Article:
• dry mouth
• weight loss
• unexplained itching
What Other Adverse Effects Does Methamphetamine Have on Health?
Taking even small amounts of methamphetamine can result in many of the same physical effects as those of other stimulants, such as cocaine or amphetamines, including increased wakefulness, increased physical activity, decreased appetite, increased respiration, rapid heart rate, irregular heartbeat, increased blood pressure, and hyperthermia.
Long-term methamphetamine abuse has many negative health consequences, including extreme weight loss, severe dental problems (“meth mouth”), anxiety, confusion, insomnia, mood disturbances, and violent behavior. Chronic methamphetamine abusers can also display a number of psychotic features, including visual and auditory hallucinations, and delusions (for example, the sensation of insects crawling under the skin).
Transmission of HIV and hepatitis B and C can be consequences of methamphetamine abuse. The intoxicating effects of methamphetamine, regardless of how it is taken, can also alter judgment and inhibition and can lead people to engage in unsafe behaviors, including risky sexual behavior. Among abusers who inject the drug, HIV/AIDS and other infectious diseases can be spread through contaminated needles, syringes, and other injection equipment that is used by more than one person.
Methamphetamine abuse may also worsen the progression of HIV/AIDS and its consequences. Studies of methamphetamine abusers who are HIV-positive indicate that HIV causes greater neuronal injury and cognitive impairment for individuals in this group compared with HIV-positive people who do not use the drug.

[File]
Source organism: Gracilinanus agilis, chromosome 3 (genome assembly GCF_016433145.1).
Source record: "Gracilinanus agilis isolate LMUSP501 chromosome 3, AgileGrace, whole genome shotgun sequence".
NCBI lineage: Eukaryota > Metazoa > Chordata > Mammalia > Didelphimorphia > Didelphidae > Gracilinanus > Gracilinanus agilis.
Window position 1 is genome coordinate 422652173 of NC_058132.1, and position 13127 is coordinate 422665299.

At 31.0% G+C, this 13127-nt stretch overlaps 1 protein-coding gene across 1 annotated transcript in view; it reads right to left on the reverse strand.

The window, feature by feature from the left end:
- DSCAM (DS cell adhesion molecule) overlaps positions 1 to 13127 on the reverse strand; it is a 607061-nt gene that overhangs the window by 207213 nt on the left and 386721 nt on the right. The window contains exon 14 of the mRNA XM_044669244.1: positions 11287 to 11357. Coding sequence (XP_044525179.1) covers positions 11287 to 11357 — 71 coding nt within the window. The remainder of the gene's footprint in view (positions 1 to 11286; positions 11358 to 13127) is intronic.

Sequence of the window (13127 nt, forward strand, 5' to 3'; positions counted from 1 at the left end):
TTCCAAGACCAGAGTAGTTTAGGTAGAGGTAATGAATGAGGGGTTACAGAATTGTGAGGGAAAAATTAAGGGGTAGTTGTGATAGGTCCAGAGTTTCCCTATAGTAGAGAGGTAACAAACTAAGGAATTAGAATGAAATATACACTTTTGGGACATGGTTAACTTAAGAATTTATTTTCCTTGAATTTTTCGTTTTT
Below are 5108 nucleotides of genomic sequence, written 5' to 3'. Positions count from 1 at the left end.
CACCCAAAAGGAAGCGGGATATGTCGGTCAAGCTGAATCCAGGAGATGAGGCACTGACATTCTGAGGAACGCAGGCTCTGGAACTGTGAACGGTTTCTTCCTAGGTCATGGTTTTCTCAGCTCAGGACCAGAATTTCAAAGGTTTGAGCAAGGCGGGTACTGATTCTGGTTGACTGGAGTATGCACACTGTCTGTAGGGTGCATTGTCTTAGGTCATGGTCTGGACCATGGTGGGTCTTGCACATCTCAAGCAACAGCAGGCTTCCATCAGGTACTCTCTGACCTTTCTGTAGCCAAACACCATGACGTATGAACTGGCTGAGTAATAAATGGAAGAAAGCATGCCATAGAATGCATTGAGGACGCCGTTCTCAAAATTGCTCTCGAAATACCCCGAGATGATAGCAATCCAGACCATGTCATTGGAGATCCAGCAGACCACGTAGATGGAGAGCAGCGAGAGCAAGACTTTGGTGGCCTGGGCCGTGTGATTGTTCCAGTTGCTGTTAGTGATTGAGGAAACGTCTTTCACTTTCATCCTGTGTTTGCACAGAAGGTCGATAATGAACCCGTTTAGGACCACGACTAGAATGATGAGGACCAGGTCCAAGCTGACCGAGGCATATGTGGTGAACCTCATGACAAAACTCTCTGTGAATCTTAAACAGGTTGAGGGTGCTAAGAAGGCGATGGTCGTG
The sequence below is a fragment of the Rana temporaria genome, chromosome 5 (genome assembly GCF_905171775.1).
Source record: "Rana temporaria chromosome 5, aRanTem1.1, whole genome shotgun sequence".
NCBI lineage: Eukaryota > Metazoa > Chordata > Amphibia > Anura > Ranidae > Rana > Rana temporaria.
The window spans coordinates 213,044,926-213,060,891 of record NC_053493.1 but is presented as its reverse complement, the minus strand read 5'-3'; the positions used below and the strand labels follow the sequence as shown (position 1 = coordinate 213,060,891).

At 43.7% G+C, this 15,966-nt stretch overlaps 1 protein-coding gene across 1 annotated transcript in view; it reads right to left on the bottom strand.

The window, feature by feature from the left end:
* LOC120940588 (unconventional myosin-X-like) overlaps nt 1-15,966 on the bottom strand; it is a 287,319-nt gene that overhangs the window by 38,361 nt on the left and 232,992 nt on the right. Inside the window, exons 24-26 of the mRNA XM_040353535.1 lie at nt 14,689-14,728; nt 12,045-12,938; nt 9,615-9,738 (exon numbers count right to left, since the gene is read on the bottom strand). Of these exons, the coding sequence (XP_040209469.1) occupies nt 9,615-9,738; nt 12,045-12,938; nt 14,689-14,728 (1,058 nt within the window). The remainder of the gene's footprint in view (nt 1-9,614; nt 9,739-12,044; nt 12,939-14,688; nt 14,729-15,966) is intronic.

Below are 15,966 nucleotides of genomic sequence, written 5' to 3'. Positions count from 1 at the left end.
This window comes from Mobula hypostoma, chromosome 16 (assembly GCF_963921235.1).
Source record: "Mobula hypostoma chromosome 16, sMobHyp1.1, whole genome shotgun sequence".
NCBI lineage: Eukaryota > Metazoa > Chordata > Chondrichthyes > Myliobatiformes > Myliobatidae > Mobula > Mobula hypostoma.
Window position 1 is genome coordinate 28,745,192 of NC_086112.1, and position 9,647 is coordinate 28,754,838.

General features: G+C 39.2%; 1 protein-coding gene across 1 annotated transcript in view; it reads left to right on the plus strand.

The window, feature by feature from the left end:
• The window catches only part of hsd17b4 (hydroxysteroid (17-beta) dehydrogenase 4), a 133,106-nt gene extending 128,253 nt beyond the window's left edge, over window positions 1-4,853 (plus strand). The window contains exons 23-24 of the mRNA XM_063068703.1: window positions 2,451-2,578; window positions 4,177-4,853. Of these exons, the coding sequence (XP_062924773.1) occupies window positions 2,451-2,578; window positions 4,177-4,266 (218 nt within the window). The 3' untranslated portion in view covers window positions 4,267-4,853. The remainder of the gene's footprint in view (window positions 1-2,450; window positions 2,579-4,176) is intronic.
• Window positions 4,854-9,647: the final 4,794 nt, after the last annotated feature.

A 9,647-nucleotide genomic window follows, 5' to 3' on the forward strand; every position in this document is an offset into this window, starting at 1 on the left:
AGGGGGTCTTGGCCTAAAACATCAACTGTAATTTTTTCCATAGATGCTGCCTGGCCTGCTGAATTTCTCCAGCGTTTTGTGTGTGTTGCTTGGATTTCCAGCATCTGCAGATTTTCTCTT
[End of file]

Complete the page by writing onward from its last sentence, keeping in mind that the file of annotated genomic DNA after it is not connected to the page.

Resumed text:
What is the Government doing to Combat Meth Abuse?
There have been five federal laws and many state laws written since 1989 in order to try to curb production of methamphetamine. Pseudoephedrine or ephedrine, sales have been restricted in order to reduce the amount of the main ingredient of methamphetamine available to the general public. Many states have already passed legislation requiring pharmacies that sell ephedrine and pseudoephedrine to keep the drugs either locked up or behind the counter requiring the customer to ask for them and show identification. Customers are also only allowed to purchase a certain amount at a time. The Combat Methamphetamine Epidemic Act of 2005 was written especially to combat the sales of pseudoephedrine and ephedrine that an individual may purchase in a specified time period. In addition, there are other requirements regarding storage of these products in order to prevent theft.
There are also many treatment programs trying to handle the problem through rehabilitation and drug addiction prevention like Narconon as well as other centers throughout the country.
What To Do If You Someone Is Struggling
Meth addiction can have devastating effects on you and your family. The only way to successfully overcome the addiction is through proper treatment, one that addresses not only the mental aspects of the addiction but also the physical side effects as well.
For more information on meth addiction or for a free and confidential assessment call Narconon at 1-800-468-6933.